Long-time readers of Cabling Installation & Maintenance may remember that a few of our issues over the years have fallen into the category of “commemorative anniversary.”
Established in 1993, this magazine has taken the look-back/look-ahead approach to our 5-, 10-, and 15-year anniversary issues. This month we’ve used our front cover not to recognize any particular milestone of the magazine itself, but rather to acknowledge the 100th birthday of PennWell, the company that owns this title.
Telephone deregulation, which took effect in the 1980s, was really the watershed event that eventually brought this publication to fruition.
When our parent company PennWell was born 100 years ago there was no concept of an information source for building owners who were challenged to operate the growing and changing cabling systems within their properties. As the image on the left side of this month’s cover depicts, communications systems within buildings were, well, different from what they are now. American Telephone and Telegraph was a mere 25 years old then. Alexander Graham Bell’s patent on the telephone was still in effect.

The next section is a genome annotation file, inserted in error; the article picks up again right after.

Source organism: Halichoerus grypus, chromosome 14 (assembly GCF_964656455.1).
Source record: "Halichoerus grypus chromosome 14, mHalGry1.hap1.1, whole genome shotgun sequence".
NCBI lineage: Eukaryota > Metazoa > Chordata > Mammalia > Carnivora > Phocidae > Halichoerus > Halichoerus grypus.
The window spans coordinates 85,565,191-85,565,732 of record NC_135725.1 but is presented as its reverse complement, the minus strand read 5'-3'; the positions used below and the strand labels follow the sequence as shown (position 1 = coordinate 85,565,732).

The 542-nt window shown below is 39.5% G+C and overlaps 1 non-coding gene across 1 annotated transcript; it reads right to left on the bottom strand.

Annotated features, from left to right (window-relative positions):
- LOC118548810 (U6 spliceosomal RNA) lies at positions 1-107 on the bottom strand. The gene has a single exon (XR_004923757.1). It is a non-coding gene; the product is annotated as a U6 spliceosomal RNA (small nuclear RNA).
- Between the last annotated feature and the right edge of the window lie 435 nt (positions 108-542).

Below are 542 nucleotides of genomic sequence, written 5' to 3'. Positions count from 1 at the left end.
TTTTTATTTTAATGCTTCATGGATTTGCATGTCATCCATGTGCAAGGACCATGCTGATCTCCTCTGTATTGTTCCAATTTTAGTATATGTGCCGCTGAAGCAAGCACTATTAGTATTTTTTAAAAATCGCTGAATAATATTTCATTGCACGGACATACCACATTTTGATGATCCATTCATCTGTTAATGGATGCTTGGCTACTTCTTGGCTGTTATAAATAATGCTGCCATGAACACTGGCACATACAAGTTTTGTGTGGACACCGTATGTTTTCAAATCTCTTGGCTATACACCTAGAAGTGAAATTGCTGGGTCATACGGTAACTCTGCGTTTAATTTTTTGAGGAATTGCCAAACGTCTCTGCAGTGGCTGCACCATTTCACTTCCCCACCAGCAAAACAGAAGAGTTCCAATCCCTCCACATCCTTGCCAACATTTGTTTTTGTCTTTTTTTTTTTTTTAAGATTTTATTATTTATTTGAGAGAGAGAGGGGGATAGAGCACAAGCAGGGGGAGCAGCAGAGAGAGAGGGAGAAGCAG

Today, as the image on the right side of this month’s cover illustrates, premises communications systems are intricate and complex, to put it mildly. The magazine that could not have been conceived in 1910 is, at least I like to think, a worthwhile use of its readers’ time and an information source that helps cabling-industry professionals gain intelligence about the trade.
The “Penn” in PennWell comes from Pennsylvania, where the company originated. The “Well” refers to oil wells. Incorporated as the Petroleum Publishing Company, my employer’s deepest roots are in the oil and gas industries. As I write this column in May 2010 the BP oil spill continues to belch from the ocean floor, and also continues to dominate headlines in every form of media, from newscasts to newspapers and across the Web.
While retelling the state of communications in 1910 earlier, I was tempted to include a sarcastic comment like, “A lot can happen in 100 years.” But in light of the current state of affairs off the coast of Louisiana, it’s more appropriate to remind myself that a lot can happen in one second. This publication, its parent company, and I bet most of you reading this column have learned that lesson, perhaps the hard way. In this brief space where I recognize a company’s 100th birthday, I’ll ask each of you to make every second of every day of all your years, count.